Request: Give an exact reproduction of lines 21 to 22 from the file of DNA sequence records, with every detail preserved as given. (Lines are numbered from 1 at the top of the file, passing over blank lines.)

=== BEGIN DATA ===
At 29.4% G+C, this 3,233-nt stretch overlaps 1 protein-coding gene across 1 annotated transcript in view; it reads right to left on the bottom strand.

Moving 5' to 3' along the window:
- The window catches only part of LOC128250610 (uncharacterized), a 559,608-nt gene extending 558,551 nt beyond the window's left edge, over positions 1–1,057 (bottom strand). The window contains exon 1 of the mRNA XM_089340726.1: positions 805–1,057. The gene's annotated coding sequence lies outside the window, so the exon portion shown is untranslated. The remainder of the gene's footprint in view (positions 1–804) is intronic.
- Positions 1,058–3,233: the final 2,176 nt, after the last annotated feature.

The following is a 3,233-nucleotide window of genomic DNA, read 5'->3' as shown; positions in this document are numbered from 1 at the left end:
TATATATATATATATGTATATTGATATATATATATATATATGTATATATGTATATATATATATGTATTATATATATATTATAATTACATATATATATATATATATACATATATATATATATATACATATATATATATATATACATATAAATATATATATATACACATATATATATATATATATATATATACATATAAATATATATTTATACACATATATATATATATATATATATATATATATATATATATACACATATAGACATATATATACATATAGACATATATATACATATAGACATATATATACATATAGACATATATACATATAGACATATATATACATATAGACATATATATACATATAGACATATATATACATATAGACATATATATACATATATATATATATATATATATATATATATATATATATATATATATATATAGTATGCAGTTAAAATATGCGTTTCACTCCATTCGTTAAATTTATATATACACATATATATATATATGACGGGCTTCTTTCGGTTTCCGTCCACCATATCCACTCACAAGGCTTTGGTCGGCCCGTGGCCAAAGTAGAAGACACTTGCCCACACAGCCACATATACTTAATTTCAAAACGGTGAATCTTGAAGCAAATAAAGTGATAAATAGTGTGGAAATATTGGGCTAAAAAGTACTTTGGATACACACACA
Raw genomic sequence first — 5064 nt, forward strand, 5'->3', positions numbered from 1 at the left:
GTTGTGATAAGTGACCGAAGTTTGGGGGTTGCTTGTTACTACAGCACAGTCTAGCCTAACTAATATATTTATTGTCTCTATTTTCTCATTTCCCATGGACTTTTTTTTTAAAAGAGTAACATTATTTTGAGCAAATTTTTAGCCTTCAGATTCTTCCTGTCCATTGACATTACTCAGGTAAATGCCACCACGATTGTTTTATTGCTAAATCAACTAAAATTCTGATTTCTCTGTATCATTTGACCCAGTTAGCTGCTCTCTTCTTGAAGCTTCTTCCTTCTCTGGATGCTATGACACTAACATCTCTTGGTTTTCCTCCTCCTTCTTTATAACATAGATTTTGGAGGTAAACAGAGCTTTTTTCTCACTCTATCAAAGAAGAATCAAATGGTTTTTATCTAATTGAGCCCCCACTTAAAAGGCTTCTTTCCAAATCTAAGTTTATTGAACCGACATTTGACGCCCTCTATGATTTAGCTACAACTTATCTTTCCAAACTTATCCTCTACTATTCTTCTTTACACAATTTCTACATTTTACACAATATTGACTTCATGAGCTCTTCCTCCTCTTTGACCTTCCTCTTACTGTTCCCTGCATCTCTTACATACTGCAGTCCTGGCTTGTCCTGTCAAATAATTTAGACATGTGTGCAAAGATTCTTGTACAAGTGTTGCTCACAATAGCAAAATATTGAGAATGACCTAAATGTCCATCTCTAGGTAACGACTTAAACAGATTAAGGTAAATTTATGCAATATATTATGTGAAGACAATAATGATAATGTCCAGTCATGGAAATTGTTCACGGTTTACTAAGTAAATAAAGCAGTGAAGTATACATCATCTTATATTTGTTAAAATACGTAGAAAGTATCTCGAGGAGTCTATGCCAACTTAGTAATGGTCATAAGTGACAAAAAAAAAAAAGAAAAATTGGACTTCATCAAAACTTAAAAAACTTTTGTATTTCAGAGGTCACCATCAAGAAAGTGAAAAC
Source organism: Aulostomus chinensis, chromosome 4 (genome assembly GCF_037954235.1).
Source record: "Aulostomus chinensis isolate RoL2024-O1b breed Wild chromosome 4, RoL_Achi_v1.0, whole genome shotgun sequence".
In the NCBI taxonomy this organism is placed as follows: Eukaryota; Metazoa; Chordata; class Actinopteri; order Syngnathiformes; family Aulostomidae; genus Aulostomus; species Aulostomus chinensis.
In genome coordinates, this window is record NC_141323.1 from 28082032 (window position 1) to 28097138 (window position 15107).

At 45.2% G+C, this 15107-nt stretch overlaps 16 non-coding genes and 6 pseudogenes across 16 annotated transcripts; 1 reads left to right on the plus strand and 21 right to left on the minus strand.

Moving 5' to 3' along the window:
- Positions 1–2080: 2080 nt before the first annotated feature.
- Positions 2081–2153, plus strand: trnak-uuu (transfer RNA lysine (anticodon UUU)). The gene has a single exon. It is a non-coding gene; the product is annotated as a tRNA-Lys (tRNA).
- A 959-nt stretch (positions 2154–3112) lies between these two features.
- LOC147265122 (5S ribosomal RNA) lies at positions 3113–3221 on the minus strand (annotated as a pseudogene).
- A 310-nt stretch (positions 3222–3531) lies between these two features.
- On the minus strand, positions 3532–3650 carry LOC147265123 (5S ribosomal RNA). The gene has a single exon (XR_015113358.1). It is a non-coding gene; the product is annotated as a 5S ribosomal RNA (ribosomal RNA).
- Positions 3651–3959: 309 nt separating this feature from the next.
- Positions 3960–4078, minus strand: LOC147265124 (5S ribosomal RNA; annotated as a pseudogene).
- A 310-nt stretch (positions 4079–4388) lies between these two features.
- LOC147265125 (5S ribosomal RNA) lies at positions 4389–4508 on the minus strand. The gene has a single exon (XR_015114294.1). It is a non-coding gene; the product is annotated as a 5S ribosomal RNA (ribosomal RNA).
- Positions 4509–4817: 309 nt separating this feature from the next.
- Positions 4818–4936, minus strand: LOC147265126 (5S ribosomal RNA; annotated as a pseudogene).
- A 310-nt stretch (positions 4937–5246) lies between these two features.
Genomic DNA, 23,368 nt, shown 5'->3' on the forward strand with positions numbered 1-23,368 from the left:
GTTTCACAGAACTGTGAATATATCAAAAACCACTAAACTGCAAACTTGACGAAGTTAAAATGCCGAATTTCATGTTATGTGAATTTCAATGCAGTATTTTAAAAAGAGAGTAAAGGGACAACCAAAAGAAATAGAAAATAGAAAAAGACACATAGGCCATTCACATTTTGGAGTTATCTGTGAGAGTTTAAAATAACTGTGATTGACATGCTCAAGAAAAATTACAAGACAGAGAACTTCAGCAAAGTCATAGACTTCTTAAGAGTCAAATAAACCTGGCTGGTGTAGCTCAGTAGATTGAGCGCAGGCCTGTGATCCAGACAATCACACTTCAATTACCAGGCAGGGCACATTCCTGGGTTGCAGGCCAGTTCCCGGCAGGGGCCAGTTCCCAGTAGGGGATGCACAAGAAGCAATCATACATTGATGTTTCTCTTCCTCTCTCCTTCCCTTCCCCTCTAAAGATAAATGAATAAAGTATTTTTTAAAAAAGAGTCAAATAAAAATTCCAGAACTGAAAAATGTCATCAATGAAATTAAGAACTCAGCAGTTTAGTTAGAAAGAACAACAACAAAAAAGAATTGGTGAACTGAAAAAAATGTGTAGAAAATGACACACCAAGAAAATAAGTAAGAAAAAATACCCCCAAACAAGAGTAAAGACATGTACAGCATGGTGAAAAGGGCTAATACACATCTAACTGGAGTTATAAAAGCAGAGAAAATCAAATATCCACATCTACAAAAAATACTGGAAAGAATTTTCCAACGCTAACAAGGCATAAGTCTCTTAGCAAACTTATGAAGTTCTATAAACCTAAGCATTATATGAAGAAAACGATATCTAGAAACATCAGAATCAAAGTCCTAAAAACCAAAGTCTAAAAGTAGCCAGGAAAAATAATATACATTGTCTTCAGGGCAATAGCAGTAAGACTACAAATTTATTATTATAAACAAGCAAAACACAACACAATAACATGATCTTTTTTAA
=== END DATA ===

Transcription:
- Positions 3651–3959: 309 nt separating this feature from the next.
- Positions 3960–4078, minus strand: LOC147265124 (5S ribosomal RNA; annotated as a pseudogene).